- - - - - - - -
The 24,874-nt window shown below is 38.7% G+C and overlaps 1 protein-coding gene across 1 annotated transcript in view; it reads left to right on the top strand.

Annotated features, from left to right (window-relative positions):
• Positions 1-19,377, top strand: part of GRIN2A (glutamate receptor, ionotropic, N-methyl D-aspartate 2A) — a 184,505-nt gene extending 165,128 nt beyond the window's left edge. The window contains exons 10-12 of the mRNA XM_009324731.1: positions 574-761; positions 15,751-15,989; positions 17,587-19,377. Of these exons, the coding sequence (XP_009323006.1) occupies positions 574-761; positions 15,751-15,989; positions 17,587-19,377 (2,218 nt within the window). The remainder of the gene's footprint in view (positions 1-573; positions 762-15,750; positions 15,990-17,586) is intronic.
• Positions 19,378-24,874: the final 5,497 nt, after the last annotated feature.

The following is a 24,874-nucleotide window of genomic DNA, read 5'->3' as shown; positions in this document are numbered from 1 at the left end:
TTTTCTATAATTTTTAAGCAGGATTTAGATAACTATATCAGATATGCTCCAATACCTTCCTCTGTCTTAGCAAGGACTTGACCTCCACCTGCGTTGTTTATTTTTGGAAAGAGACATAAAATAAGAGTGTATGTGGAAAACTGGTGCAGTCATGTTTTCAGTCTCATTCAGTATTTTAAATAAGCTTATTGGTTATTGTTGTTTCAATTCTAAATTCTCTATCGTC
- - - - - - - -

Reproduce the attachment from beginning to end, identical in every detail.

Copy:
The 24,874-nt window shown below is 38.7% G+C and overlaps 1 protein-coding gene across 1 annotated transcript in view; it reads left to right on the top strand.

Annotated features, from left to right (window-relative positions):
• Positions 1-19,377, top strand: part of GRIN2A (glutamate receptor, ionotropic, N-methyl D-aspartate 2A) — a 184,505-nt gene extending 165,128 nt beyond the window's left edge. The window contains exons 10-12 of the mRNA XM_009324731.1: positions 574-761; positions 15,751-15,989; positions 17,587-19,377. Of these exons, the coding sequence (XP_009323006.1) occupies positions 574-761; positions 15,751-15,989; positions 17,587-19,377 (2,218 nt within the window). The remainder of the gene's footprint in view (positions 1-573; positions 762-15,750; positions 15,990-17,586) is intronic.
• Positions 19,378-24,874: the final 5,497 nt, after the last annotated feature.

The following is a 24,874-nucleotide window of genomic DNA, read 5'->3' as shown; positions in this document are numbered from 1 at the left end:
TTTTCTATAATTTTTAAGCAGGATTTAGATAACTATATCAGATATGCTCCAATACCTTCCTCTGTCTTAGCAAGGACTTGACCTCCACCTGCGTTGTTTATTTTTGGAAAGAGACATAAAATAAGAGTGTATGTGGAAAACTGGTGCAGTCATGTTTTCAGTCTCATTCAGTATTTTAAATAAGCTTATTGGTTATTGTTGTTTCAATTCTAAATTCTCTATCGTC